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Embalming Pathology Unit 10


Inflammatory disease of the sebaceous glands and hair follicles of the skin. Associated with seborrhea (increased secretion of sebaceous glands). Characterized by papules, comedomes, pustules. Cysts and nodules may developed, scarring common.

Comedomes (comedos)

Small lesion of acne; whiteheads and blackheads.


Closed comedo; papule from which the contents are not easily expressed, may become inflamed.


Open comedo; papule that is rarely inflamed. Oily contents are easily expressed.


Localized collection of pus in any part of the body that results from invasion of pyogenic bacterium causing inflammation. Inflammation may result in disintegration or displacement of tissue. Untreated, may invade surrounding tissues.


Infectious chronic STD; may involve any organ or tissue. Disease may exist asymptomatic for years. Transmitted sexually or in utero, can accompany gonorrhea. Three stages.

Stage 1: Primary Syphilis

Painless hard chancre. Usually found on prepuce (foreskin of penis) or vulva.

Stage 2: Secondary Syphilis

Approximately 6 weeks after primary lesion, widespread lesions may appear on skin and mucous membranes. may have headache, malaise, fever, may be asymptomatic.

Stage 3: Tertiary Syphilis

As long as 30 years after primary stage. Heart and blood vessel damage. Central nervous system damage. Formation of gumma (tumor-like lesion) on skin and organs. Dementia may result.

Seborrheic dermatitis

Disease of sebaceous glands. Overproduction of sebum. Excess sebum causes these glands to clog. Results in acne and causes yellow or gray scale or crust. Elevated patches with red borders on the body.

Melanocytic Nevus

Pigmented nevus (mole) containing melanocytes (melanin forming cells).

Malignant melanoma

Serious skin cancer; highly malignant and metastasizes early. Most common in fair-skinned people. Risk increased with sun exposure. May develop from mole that undergoes transformation. Px depends on depth, spread, etc.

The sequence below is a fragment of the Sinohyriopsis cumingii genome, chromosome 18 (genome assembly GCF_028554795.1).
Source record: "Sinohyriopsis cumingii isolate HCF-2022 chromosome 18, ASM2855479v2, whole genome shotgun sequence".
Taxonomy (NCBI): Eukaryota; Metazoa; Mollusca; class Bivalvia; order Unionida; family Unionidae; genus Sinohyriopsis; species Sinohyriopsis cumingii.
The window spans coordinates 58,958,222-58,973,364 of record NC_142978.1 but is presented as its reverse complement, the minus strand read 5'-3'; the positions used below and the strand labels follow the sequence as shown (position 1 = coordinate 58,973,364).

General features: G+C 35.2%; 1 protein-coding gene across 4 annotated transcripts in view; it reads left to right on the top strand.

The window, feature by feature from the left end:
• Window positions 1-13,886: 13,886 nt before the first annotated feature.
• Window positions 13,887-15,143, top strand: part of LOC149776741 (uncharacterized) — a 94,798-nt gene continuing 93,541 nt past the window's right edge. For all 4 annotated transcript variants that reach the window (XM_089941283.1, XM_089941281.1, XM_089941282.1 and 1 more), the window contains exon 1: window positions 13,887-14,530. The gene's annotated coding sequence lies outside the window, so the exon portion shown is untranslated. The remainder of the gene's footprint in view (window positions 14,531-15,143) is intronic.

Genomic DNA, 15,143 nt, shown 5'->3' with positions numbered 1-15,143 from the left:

Basal cell carcinoma

Central depression may ulcerate and/or bleed. Develops on face of fair skin persons who are exposed to sun but do not tan.

Squamous cell carcinoma

More serious than basal; rapidly infiltrates underlying tissues. Metastasizes through lymph channels. Develops on squamous epithelium. Common in persons exposed to the sun. Lesions are crusted nodules that ulcerate and bleed.


Melanin disappears from patches of normally pigmented skin. White patches; surrounded by areas of normal pigmentation. Autoimmune disease - destruction of melanocytes.


Highly infectious; seen most frequently in children. Face and hands most often affected. Oozing vesicles and pustules which rupture and form crusts. Autoinfection occurs from exudate.


Non-contagious inflammatory skin disorder. Caused by various agents; allergens, chemicals, irritation. May have a variety of lesions (papules, vesicles, pustules, scales, crust) in combination with itching and burning.

Hives (Urticaria)

Vascular reaction of skin; characterized by general eruption of papules. Allergic response to foods, stress, external irritants. Severe itching.

Poison Ivy

Itch rash. Blisters. Caused by Rhus toxicodendron, a climbing vine.

Herpes Simplex

Viral infection, usually spread by contact with lesion, recurrence common. Fever blisters around mouth, lips, lesions around genitals. Painful eruptions, duration about 10 days. No cure.

Genital Warts

Viral infection; human papilloma. Wartlike growths on genital and anal areas. Sexually transmitted.


Inflammation of the tonsils. May become enlarged and red. Difficult, painful swelling. Self-limiting disease. May be chronic.


Inflammation of lymph channels or vessels. Chills, fever, swelling, and pain. General red flush with raised border if infection is in deeper layers of skin; called blood poisoning.


Enlargement of the spleen; elongated reddish organ posterior to interior stomach. Produces RBC's, removes old ones. May be associated with hemolytic disease. Hemorrhage, anemia, and cirrhosis of the liber.


Edmea due to obstruction of lymphatic vessels or venous obstruction; impairment of uptake of lymph by lymphatic vessels. Stagnation causes infection and consequent inflammatory response.

Hodgkin's Lymphoma

Malignant disorder. Characterized by painless enlargement of lymphoid tissue (cervical), splenomegaly. Curable malignancy 60-90%. Long periods of remission, cause unknown. Anorexia, weight loss, pruritis (itching), anemia, low-grade fever, night sweats, leukyocytosis. More men than women. 15-35 years of age.

Non-Hodgkin's Lymphoma

Lymphosarcoma; several diseased of lymphatic origin that are not Hodkin's lymphoma. Burkitt's Lymphoma. Mononucleosis.

Burkitt's Lymphoma

causes malignant bone destroying lesions of jaw or abdominal mass in children. Responds well to chemotherapy. caused by Epstein-Barr virus.

Infectious Mononucleosis

Acute herpes virus infection. Group of solid malignant tumors of lymphoid tissue. Transmitted by droplet. Fever, sore throat, swollen lymph glands, bruising.

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